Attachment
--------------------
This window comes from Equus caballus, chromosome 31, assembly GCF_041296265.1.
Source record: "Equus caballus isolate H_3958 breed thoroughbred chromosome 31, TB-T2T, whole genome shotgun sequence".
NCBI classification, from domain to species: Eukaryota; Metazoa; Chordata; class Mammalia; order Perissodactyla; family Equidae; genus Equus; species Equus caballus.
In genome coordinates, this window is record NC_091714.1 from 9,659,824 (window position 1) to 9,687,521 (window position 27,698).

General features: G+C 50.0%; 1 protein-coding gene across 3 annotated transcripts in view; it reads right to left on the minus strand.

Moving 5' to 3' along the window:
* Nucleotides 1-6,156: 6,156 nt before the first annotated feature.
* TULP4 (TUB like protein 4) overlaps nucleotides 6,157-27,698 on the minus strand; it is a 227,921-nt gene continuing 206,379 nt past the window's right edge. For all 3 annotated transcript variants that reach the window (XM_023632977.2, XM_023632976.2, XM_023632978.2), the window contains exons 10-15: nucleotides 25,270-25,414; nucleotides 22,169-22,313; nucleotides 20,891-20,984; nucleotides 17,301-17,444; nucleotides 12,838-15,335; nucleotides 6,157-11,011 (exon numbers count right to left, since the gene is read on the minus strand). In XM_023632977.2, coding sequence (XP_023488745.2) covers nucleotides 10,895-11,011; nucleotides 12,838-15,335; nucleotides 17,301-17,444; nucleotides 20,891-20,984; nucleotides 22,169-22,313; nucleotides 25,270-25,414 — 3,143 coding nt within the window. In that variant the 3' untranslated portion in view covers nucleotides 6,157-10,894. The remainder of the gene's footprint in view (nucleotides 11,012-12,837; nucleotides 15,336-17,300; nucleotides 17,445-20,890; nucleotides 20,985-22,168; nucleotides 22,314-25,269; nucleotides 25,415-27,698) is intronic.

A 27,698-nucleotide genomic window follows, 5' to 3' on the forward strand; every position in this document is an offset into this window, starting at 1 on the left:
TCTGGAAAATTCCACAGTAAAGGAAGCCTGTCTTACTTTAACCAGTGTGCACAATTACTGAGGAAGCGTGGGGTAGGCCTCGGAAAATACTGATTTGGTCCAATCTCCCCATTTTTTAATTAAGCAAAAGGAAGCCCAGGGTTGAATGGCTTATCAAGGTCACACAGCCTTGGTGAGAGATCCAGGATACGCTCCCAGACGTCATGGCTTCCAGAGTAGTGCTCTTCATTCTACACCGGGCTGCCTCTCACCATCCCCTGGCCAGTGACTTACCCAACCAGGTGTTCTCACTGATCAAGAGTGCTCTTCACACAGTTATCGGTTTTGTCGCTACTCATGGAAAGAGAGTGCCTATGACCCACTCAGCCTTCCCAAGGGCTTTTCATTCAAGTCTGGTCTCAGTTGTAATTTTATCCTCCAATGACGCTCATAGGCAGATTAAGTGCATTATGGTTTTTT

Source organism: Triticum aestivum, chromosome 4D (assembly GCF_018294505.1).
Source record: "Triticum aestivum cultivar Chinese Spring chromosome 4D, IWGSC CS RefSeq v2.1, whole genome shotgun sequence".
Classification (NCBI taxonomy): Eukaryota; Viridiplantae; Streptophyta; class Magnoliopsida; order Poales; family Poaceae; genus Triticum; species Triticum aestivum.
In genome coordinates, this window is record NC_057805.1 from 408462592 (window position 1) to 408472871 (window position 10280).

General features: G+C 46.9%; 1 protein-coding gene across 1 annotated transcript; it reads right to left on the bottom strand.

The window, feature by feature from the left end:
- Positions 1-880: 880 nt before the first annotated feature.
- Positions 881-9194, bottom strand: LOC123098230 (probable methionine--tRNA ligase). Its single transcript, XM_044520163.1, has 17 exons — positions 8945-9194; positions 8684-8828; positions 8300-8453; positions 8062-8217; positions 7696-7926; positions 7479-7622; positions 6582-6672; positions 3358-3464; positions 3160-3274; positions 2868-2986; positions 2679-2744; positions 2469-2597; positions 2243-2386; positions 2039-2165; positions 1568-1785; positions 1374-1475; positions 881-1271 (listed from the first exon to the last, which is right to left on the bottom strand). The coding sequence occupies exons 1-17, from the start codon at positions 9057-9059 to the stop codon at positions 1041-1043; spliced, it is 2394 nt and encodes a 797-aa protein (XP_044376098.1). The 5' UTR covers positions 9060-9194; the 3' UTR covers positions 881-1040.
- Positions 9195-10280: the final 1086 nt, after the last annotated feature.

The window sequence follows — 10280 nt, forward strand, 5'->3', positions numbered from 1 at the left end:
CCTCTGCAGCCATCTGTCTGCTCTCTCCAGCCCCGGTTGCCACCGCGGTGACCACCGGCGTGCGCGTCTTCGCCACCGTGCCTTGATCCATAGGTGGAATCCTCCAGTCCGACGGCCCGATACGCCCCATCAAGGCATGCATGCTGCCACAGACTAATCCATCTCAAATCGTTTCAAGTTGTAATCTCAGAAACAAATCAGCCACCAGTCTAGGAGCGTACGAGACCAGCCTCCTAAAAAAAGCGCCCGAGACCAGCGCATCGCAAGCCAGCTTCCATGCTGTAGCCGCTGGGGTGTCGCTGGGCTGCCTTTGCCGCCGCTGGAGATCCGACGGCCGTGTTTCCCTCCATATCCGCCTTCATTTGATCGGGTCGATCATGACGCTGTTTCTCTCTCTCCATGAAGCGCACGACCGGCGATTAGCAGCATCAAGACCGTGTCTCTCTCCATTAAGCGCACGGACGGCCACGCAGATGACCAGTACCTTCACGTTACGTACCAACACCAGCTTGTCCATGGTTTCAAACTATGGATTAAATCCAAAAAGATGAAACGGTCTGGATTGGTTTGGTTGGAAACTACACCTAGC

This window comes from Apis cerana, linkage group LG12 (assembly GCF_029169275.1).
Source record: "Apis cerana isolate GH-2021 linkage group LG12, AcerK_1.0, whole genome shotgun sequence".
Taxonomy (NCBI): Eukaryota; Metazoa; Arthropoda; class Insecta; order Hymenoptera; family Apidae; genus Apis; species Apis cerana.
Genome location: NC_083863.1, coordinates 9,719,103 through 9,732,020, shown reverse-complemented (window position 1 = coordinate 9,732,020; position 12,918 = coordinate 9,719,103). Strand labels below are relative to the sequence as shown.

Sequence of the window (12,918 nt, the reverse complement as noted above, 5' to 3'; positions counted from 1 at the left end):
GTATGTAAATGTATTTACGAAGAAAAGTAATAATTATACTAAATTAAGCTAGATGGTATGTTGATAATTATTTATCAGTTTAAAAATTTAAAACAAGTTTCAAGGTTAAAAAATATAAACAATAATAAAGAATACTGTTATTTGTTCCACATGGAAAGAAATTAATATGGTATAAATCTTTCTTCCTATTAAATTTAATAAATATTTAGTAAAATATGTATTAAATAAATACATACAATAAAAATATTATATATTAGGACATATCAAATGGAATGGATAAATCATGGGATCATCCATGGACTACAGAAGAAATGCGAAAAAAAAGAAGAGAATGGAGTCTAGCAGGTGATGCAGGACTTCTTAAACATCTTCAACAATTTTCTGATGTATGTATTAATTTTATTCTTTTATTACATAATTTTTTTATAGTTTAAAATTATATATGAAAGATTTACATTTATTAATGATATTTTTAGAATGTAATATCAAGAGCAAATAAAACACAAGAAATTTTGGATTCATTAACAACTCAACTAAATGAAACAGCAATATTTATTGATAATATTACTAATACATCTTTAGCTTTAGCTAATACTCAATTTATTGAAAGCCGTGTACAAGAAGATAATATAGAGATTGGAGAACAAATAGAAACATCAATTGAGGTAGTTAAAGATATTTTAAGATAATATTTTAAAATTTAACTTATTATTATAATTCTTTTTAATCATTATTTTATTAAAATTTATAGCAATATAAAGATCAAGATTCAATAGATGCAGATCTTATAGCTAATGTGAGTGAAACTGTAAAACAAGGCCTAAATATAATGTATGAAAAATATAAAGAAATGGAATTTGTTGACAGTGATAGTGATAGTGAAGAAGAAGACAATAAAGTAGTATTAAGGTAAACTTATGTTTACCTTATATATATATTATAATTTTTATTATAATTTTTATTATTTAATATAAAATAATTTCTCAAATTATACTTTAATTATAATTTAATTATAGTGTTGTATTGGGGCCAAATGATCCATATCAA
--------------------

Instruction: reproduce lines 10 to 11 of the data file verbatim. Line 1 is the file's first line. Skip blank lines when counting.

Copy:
TCTGGAAAATTCCACAGTAAAGGAAGCCTGTCTTACTTTAACCAGTGTGCACAATTACTGAGGAAGCGTGGGGTAGGCCTCGGAAAATACTGATTTGGTCCAATCTCCCCATTTTTTAATTAAGCAAAAGGAAGCCCAGGGTTGAATGGCTTATCAAGGTCACACAGCCTTGGTGAGAGATCCAGGATACGCTCCCAGACGTCATGGCTTCCAGAGTAGTGCTCTTCATTCTACACCGGGCTGCCTCTCACCATCCCCTGGCCAGTGACTTACCCAACCAGGTGTTCTCACTGATCAAGAGTGCTCTTCACACAGTTATCGGTTTTGTCGCTACTCATGGAAAGAGAGTGCCTATGACCCACTCAGCCTTCCCAAGGGCTTTTCATTCAAGTCTGGTCTCAGTTGTAATTTTATCCTCCAATGACGCTCATAGGCAGATTAAGTGCATTATGGTTTTTT

Source organism: Triticum aestivum, chromosome 4D (assembly GCF_018294505.1).